January 17, 2018 @ 3:00 PM Consider a good trench coat a one-and-done piece. Just throw it on and voilà: You've got a polished and put-together look that’ll carry you anywhere through rain or shine. While the piece is a wardrobe staple, don’t fool yourself into thinking you’re stuck with just the classic camel coat. Trench coats come in an array of colors, textures, and even silhouettes that are worth giving a try at least once.
December 26, 2017 @ 3:00 PM Cue musical note emojis: First comes winter, then comes spring, then comes summer and the poolside flings. Well, summer weather isn’t quite here yet, but you know what is? Resort collections and their myriad of ultra-chic one-piece swimsuits. There’s something so simplistically sexy about a one-piece, and it’s a kind of magic we have to have. From sporty stripes to one-shoulder silhouettes, shop through 15 one-piece styles that have us dreaming of hot summer days.
December 8, 2017 @ 10:45 AM So here's the situation: You've got work from 9 to 5 and then you've got a holiday party from 6 to whenever (you party animal, you), which leaves you with one awkward hour in between and, well, that's already dedicated to travel. Don't think about going home to get ready. In fact, don't even think about bringing a change of clothes to work, because ain't nobody got time for that.
“So where are you from”
“No but where are you from from”
“Noo where are you like reeallly from”
“Well I️ was born at Parkwest Hospital on a cold January night, 10:38 pm, my rising sign is Virgo and I️ have a moon in Cancer, my Venus sign is Pisc
Muck Rack makes it simple to find people, tweets, or articles that mention any name, keyword, company, hashtag etc. We've compiled this guide to help you make the most of your search.
Selecting a term
Start searching tweets, articles from media outlets, articles mentioned in tweets, journalists'
names, titles and bios with some suggested searches:
Companies or Topics (e.g. iPhone, Microsoft)
Phrases (e.g. "cloud computing") — use quotes to keep the terms together
Twitter handles (e.g. @username) — returns those who have mentioned or replied to
Names (e.g. "David Pogue")
Hashtags (e.g. #sxsw, #london2012)
Bio details (e.g. vegan, Olympics, father)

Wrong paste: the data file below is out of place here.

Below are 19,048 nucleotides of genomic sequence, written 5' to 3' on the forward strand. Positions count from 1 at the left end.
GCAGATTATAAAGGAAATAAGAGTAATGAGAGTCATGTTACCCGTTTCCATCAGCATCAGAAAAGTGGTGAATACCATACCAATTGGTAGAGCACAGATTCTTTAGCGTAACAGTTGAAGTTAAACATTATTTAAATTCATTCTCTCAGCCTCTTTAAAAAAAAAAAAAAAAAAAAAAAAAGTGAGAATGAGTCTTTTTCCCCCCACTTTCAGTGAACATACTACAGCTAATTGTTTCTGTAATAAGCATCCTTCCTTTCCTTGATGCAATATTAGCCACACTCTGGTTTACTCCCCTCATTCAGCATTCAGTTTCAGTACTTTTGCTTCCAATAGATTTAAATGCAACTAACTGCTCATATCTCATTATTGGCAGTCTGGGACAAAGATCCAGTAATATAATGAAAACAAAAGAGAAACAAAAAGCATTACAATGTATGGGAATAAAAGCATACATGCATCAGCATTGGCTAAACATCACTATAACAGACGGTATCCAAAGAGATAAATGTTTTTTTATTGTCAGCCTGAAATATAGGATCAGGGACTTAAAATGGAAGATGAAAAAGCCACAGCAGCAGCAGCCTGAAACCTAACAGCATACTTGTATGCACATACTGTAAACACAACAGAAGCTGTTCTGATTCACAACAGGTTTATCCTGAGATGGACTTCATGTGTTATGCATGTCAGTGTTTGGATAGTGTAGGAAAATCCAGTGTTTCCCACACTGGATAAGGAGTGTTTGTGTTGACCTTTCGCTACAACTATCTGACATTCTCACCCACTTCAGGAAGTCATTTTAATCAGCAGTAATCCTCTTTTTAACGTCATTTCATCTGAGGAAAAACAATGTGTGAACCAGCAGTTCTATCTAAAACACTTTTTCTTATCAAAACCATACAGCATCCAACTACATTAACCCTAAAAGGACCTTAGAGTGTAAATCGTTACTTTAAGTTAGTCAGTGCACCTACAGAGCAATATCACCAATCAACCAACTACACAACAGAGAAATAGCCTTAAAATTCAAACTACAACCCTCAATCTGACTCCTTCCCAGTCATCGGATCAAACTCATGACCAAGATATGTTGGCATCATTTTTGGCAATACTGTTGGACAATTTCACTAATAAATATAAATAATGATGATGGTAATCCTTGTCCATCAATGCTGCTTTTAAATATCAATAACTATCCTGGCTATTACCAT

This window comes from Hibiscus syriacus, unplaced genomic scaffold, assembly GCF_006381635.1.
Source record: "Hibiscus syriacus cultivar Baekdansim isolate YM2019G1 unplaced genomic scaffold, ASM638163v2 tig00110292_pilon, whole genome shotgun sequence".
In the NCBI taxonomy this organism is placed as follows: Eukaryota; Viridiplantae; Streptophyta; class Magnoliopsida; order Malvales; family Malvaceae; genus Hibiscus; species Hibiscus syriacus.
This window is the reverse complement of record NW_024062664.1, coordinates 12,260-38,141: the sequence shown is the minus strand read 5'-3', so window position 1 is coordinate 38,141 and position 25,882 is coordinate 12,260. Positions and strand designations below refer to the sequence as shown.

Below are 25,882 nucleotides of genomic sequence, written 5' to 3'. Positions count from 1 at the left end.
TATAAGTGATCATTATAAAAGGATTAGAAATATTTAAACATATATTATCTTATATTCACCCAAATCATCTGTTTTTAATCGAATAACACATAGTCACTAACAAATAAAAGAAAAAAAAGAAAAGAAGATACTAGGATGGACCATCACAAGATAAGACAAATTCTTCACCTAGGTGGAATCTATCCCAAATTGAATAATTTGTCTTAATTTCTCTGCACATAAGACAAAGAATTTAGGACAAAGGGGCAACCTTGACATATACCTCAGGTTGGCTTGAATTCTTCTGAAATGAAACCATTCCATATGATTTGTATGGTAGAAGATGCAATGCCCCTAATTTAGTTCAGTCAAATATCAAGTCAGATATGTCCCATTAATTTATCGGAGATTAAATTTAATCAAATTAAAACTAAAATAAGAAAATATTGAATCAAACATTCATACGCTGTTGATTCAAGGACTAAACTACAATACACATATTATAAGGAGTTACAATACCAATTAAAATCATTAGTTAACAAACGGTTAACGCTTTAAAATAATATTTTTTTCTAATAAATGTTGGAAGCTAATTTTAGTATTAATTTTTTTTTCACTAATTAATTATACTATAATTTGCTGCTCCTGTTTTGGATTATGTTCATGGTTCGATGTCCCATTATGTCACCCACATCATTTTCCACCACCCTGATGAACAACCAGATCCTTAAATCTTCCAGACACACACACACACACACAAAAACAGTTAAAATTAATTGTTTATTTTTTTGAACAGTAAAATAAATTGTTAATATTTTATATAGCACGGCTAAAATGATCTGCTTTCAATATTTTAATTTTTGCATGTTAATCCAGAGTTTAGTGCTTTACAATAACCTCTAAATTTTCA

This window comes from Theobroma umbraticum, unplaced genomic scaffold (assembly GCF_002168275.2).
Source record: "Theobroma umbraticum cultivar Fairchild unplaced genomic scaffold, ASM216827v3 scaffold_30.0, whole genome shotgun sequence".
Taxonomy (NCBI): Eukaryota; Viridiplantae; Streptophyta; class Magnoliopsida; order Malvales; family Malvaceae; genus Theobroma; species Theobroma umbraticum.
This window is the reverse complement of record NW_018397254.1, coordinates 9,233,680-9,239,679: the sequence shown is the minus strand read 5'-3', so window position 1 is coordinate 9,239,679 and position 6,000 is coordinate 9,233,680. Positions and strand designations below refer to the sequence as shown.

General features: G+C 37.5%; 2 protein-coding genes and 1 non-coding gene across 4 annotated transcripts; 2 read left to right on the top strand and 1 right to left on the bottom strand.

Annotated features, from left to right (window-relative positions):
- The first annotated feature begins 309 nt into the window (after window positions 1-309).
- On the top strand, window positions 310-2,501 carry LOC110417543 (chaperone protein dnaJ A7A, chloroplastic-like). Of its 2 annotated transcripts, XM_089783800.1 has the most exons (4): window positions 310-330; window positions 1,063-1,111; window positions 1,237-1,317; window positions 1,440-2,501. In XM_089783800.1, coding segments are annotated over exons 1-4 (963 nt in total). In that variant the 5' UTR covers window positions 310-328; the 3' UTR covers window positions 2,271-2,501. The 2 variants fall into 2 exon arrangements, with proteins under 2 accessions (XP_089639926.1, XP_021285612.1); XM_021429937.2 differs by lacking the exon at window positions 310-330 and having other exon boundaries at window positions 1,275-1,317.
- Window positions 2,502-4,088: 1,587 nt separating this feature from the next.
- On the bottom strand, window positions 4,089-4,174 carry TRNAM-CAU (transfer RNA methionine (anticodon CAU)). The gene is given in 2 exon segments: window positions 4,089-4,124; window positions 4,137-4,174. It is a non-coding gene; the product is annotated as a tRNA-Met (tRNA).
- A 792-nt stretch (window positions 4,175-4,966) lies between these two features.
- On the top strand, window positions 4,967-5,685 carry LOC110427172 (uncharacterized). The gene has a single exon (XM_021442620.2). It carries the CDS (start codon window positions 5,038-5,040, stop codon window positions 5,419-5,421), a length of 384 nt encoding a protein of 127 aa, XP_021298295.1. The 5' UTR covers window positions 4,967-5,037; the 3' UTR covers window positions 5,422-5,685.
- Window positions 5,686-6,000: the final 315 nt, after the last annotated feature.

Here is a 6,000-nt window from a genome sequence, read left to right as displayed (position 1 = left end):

Muck Rack's Advanced Search allows for many boolean operators.
Find results that mention multiple specified terms, use AND or
+. For example, ensure each result contains both Elon Musk and Mark Zuckerberg by
searching Musk AND Zuckerberg or Musk + Zuckerberg.
Use the operators OR or , to broaden your search when you'd like either of
multiple terms to appear in results. (This is the default behavior of our search when no operators
are used). For example, results will contain either cake or cookie by searching cake OR cookie or cake,cookie
Use NOT or - to subtract results from your search. For
example, searching Disney will yield results about the Walt Disney Company as well as Walt Disney
World Resort. To exclude mentions of Disney World, search for Disney -World or Disney
When using one of these operators with a phrase, enclose it in quotation marks. For example, you can
find results about smartphones excluding Apple's iPhone 4S by searching smartphone -"iPhone
Exact case matching or punctuation
If you're searching for a brand name or keyword that relies on specific punctuation marks or capitalization, you can
find results that match your exact query by adding matchcase: before the keyword you're searching for, like matchcase:E*TRADE .
Use parentheses to separate multiple
boolean phrases. For example, to find journalists talking about having fun in Disney World or
Disneyland, search for ("disney world" OR disneyland) AND fun.
An asterisk can be used to search for any variation of a root word truncated by the asterisk. For example, searching for admin* will return results for administrator, administration, administer, administered, etc.
A near operator is an AND operator where you can control the distance between the words. You can vary the distance the near operation uses by adding a forward slash and number (between 0-99) such as strawberries NEAR/10 "whipped cream", which means the strawberries must exist within 10 words of "whipped cream".